A perspective on physiological trade offs and finite resources for protein-expression

Together with Ralf Steuer (Humboldt-University of Berlin, Germany) we recently wrote a review for Bioessays, see https://doi.org/10.1002/bies.202300015. It addresses how we currently view the consequences of finite biosynthetic resources (for protein expression) for cellular tasks such as stress tolerance, growth and adaptation to new conditions.

We focus on Escherichia coli and Saccharomyces cerevisiae. We acknowledge that the advanced understanding we have of their physiology may not be extrapolatable to microorganisms with a qualitatively different evolutionary history. We argue that these two microorganisms optimise the expression levels of needed metabolic enzymes, given that some fraction of biosynthetic resources is allocated to proteins needed to adapt to new conditions. That latter fraction of non-growth associated protein decreases with cellular growth rate (nutrient quality) and therefore makes fast growing E. coli and S. cerevisiae cells less stress tolerant and adaptive to new nutrients. This is an example of a trade off between growth and adaptation due to finite biosynthetic resources.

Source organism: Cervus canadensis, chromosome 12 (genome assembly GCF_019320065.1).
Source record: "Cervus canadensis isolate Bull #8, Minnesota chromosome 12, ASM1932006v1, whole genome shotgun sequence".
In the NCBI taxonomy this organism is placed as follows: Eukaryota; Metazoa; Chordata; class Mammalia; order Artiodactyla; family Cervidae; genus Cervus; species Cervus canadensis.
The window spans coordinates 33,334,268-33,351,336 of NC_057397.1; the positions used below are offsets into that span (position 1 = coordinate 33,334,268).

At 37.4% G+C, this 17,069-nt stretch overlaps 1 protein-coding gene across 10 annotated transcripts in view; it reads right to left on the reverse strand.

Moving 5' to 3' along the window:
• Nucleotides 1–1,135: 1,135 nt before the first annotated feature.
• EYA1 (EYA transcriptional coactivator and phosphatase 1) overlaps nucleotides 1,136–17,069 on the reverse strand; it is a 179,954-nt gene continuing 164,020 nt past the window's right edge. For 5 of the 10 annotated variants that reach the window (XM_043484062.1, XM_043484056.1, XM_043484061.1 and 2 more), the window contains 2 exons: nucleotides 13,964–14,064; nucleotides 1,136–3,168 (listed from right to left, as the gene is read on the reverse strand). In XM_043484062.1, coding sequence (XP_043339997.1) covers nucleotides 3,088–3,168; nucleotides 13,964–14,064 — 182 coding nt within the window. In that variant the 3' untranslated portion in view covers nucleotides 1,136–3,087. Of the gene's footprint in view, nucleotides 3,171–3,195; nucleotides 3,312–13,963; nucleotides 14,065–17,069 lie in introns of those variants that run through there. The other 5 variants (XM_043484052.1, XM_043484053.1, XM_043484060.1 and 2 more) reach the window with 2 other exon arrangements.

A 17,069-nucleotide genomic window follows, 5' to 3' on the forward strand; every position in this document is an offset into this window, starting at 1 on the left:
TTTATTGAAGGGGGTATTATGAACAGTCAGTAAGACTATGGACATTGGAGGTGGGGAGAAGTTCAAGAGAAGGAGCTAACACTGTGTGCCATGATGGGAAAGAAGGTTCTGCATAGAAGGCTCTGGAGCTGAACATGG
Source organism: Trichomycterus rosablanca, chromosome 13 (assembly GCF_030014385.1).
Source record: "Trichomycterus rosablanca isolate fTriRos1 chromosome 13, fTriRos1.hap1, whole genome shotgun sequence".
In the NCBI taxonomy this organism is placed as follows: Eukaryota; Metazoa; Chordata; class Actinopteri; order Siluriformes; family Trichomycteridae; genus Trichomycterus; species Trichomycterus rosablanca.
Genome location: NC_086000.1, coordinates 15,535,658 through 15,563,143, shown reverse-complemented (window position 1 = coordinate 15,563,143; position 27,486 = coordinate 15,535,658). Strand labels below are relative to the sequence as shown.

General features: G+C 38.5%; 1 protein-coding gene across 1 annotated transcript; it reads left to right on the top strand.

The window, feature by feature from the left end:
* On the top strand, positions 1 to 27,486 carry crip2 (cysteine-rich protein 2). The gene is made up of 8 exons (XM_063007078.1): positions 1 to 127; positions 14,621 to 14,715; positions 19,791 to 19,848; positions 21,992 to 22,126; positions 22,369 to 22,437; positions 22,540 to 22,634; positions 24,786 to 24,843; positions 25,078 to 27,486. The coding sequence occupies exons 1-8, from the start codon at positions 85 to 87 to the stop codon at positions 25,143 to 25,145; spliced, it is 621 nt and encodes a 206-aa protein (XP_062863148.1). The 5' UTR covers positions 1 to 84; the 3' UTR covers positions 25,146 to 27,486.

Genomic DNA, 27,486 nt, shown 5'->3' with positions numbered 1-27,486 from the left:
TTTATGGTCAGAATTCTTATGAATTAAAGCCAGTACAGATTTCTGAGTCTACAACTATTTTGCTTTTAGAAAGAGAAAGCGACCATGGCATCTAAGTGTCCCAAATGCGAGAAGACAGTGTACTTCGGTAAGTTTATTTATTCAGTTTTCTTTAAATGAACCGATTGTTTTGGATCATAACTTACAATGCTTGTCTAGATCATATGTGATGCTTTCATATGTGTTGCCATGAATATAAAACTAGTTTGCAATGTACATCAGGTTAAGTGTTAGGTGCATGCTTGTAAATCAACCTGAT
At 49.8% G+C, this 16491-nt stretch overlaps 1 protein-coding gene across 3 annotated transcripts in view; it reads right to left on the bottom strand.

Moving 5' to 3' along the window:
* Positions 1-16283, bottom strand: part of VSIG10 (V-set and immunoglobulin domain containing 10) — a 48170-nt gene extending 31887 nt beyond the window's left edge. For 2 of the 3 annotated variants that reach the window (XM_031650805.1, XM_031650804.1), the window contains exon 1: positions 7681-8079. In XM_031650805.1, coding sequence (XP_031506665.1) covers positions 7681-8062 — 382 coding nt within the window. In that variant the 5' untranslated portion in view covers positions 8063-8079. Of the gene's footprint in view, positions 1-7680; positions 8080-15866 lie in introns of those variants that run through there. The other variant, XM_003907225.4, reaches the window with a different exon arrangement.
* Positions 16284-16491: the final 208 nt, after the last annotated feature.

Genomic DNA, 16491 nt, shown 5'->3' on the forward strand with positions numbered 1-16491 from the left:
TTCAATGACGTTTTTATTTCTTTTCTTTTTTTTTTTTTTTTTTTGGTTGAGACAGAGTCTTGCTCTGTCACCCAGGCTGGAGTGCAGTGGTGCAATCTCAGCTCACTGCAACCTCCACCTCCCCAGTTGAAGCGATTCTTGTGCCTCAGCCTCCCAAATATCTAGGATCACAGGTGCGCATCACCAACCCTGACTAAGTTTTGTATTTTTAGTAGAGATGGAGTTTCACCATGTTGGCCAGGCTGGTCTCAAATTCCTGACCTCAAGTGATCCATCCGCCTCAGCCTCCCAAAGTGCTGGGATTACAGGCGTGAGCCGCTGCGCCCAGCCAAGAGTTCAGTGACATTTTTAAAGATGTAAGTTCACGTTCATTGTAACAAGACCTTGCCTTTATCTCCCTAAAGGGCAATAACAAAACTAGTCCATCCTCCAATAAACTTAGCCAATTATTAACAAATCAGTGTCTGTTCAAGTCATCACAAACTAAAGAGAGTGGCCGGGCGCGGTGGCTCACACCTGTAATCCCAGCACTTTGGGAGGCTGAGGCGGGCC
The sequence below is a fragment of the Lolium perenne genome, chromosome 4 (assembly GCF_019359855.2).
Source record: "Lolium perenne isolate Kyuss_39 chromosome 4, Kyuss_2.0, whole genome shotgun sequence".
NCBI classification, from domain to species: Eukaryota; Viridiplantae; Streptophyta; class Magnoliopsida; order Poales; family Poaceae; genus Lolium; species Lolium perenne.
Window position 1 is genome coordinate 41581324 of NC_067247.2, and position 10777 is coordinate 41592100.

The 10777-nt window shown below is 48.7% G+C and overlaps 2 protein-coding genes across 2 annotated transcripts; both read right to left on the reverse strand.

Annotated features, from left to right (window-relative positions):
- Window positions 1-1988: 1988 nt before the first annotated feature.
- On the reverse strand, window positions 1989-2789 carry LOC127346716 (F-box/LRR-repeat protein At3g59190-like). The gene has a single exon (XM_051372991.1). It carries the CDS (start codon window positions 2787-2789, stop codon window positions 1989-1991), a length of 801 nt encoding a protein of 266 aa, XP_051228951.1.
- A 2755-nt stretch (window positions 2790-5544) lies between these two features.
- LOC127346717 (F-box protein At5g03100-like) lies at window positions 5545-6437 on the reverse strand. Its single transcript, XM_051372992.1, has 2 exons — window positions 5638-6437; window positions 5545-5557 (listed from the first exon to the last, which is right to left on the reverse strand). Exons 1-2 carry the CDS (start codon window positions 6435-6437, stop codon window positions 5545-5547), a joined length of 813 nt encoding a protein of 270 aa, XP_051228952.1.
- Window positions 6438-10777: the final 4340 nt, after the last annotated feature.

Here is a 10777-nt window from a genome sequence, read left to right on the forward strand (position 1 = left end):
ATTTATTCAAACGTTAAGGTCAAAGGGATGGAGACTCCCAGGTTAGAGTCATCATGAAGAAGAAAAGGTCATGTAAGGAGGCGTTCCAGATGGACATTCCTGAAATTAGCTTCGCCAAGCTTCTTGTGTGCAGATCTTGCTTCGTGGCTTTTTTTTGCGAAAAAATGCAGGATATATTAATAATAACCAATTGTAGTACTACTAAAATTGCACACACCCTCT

If you are interested in such ideas, how they emerge from computational models, and what their precise experimental evidence is then the review we wrote might be of interest to you.

New paper: Lifestyle influences microbiome

In primate species, a change in lifestyle leads to adjustments in their microbiome. What does this mean? 

The study subject, the ARTIS gorilla Akili

Over the last years, ARTIS Micropia Professor Remco Kort and his Bioinformatics & Systems Biology student Isabel Houtkamp studied the faeces of the western lowland gorilla. They did this by comparing the composition of the microbiome of the ARTIS gorillas with that of their wild counterparts – and also with that of humans. They were assisted by Walter Pirovano and Mark Bessem of the company BaseClear, experts in the field of microbial DNA analyses. This research revealed interesting correspondences. In both primate species, a change in lifestyle led to adjustments in their microbiome. So what does this mean? 

To find out, check out their new paper here and a behind-the-scenes story Remco wrote for Micropia.